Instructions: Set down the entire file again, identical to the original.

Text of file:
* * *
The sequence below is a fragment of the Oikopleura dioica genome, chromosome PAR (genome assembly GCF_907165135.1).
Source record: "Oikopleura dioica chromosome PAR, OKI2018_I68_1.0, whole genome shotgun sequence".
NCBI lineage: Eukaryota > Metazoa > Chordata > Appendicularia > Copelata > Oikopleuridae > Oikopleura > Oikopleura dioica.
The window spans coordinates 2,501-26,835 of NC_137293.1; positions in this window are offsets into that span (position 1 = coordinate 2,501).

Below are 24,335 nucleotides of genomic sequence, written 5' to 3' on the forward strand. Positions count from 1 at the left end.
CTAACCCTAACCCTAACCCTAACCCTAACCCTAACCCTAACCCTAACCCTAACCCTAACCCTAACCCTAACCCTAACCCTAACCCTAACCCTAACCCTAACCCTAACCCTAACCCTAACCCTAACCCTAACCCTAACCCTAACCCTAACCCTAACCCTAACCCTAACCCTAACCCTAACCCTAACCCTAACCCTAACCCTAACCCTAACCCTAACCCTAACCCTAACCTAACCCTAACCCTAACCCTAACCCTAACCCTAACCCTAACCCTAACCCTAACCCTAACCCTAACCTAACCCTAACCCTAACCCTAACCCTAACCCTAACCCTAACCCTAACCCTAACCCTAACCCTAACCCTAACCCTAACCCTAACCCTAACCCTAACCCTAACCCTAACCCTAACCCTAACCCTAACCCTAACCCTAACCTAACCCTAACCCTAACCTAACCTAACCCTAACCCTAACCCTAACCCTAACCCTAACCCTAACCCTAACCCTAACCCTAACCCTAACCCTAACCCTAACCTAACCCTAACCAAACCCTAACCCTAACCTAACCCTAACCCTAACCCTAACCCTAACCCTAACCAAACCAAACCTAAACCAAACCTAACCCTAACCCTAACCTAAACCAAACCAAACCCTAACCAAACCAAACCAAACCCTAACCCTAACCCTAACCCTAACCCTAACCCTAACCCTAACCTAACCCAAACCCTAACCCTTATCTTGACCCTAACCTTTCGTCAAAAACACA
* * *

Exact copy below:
The sequence below is a fragment of the Oikopleura dioica genome, chromosome PAR (genome assembly GCF_907165135.1).
Source record: "Oikopleura dioica chromosome PAR, OKI2018_I68_1.0, whole genome shotgun sequence".
NCBI lineage: Eukaryota > Metazoa > Chordata > Appendicularia > Copelata > Oikopleuridae > Oikopleura > Oikopleura dioica.
The window spans coordinates 2,501-26,835 of NC_137293.1; positions in this window are offsets into that span (position 1 = coordinate 2,501).

Below are 24,335 nucleotides of genomic sequence, written 5' to 3' on the forward strand. Positions count from 1 at the left end.
CTAACCCTAACCCTAACCCTAACCCTAACCCTAACCCTAACCCTAACCCTAACCCTAACCCTAACCCTAACCCTAACCCTAACCCTAACCCTAACCCTAACCCTAACCCTAACCCTAACCCTAACCCTAACCCTAACCCTAACCCTAACCCTAACCCTAACCCTAACCCTAACCCTAACCCTAACCCTAACCCTAACCCTAACCCTAACCCTAACCCTAACCCTAACCTAACCCTAACCCTAACCCTAACCCTAACCCTAACCCTAACCCTAACCCTAACCCTAACCCTAACCTAACCCTAACCCTAACCCTAACCCTAACCCTAACCCTAACCCTAACCCTAACCCTAACCCTAACCCTAACCCTAACCCTAACCCTAACCCTAACCCTAACCCTAACCCTAACCCTAACCCTAACCCTAACCCTAACCTAACCCTAACCCTAACCTAACCTAACCCTAACCCTAACCCTAACCCTAACCCTAACCCTAACCCTAACCCTAACCCTAACCCTAACCCTAACCCTAACCTAACCCTAACCAAACCCTAACCCTAACCTAACCCTAACCCTAACCCTAACCCTAACCCTAACCAAACCAAACCTAAACCAAACCTAACCCTAACCCTAACCTAAACCAAACCAAACCCTAACCAAACCAAACCAAACCCTAACCCTAACCCTAACCCTAACCCTAACCCTAACCCTAACCTAACCCAAACCCTAACCCTTATCTTGACCCTAACCTTTCGTCAAAAACACA